Let us imagine a large volatile portfolio composed of both long and short premium positions. Long premium positions generally want the underlying to move quite a bit, while short premium positions generally want the underlying to sit still.
Said in a different way, the risk of a long premium position is that it doesn’t move, while the risk of a short premium position is that it makes a big move in the wrong direction. The gamma adjustment strategy works to help reduce these risks.
For example, by scalping movement out of a long premium position, the gamma scalping can help provide income that covers theta expenses related to the position. Along those lines, gamma hedging related to short premium positions can help reduce directional exposure if the underlying security moves against you.
Both of these ends are met through the continuous maintenance of delta-neutrality.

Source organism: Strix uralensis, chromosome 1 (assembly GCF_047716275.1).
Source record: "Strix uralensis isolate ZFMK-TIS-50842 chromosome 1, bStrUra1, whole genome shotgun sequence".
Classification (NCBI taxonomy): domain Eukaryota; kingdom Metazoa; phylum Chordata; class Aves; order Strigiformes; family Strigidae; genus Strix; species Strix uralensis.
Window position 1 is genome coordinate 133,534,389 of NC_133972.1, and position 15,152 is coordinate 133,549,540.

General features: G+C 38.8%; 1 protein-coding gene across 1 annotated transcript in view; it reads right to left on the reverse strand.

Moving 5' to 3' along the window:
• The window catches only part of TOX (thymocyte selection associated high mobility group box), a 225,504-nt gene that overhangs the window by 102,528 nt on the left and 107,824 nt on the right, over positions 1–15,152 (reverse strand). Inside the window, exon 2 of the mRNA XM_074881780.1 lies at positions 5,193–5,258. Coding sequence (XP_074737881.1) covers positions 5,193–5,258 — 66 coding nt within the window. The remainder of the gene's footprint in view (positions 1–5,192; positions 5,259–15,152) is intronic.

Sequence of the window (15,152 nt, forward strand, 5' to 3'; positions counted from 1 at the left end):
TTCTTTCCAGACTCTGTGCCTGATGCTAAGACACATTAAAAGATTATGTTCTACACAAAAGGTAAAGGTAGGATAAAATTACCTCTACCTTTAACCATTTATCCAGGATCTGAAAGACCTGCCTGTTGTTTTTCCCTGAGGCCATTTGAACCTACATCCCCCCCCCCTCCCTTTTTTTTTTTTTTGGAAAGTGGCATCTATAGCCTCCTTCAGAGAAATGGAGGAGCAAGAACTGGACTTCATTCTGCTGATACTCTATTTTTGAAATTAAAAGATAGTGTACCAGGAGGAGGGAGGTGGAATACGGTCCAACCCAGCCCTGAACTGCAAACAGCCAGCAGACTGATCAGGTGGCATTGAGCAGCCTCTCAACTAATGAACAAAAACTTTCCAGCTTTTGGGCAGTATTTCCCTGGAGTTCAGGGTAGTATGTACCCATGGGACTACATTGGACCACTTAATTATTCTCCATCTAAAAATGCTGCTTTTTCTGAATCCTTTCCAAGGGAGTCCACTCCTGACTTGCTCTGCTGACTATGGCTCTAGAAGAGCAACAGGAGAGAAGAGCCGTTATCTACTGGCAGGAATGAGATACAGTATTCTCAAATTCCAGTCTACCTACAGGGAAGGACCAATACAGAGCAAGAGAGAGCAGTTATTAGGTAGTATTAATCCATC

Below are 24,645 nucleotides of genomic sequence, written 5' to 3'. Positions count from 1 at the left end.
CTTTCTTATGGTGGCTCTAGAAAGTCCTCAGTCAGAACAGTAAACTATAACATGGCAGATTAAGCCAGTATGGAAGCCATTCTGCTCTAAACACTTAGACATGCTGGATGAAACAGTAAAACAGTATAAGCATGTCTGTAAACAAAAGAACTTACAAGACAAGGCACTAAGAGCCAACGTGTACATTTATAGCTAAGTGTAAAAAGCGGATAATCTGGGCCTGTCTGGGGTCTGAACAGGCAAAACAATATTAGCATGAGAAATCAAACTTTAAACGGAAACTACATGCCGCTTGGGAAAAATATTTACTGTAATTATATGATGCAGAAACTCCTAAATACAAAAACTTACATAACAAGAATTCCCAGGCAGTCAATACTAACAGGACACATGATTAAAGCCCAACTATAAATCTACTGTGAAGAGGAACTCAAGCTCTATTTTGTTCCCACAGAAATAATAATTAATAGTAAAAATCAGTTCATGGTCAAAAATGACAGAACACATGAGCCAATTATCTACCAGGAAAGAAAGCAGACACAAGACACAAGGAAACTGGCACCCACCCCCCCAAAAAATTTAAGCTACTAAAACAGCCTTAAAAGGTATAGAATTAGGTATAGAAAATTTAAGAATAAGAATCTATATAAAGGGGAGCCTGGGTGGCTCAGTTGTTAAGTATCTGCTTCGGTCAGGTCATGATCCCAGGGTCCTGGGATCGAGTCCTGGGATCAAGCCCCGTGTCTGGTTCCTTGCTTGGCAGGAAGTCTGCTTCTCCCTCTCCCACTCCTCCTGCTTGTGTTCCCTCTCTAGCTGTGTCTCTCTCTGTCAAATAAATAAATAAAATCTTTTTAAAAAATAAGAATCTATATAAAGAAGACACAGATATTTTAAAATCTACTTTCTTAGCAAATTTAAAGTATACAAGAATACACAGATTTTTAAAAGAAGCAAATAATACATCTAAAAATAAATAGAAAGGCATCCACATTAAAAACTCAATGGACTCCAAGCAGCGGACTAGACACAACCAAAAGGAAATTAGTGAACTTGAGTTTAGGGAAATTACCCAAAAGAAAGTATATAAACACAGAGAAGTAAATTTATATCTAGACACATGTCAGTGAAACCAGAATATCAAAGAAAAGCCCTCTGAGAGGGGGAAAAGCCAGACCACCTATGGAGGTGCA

The main reason this type of system is known as “gamma scalping” is because the gamma dimension of the options position dictates the nature of the delta adjustment.
When purchasing options, the gamma of the overall position will be positive. Consequently, as the underlying stock rises, positive gamma positions get longer delta. As the underlying stock drops, positive gamma positions get shorter delta.
The opposite is true of negative gamma (aka “short gamma”) positions. As the underlying stock rises, short gamma positions get shorter delta. As the underlying stock drops, short gamma positions get longer delta.
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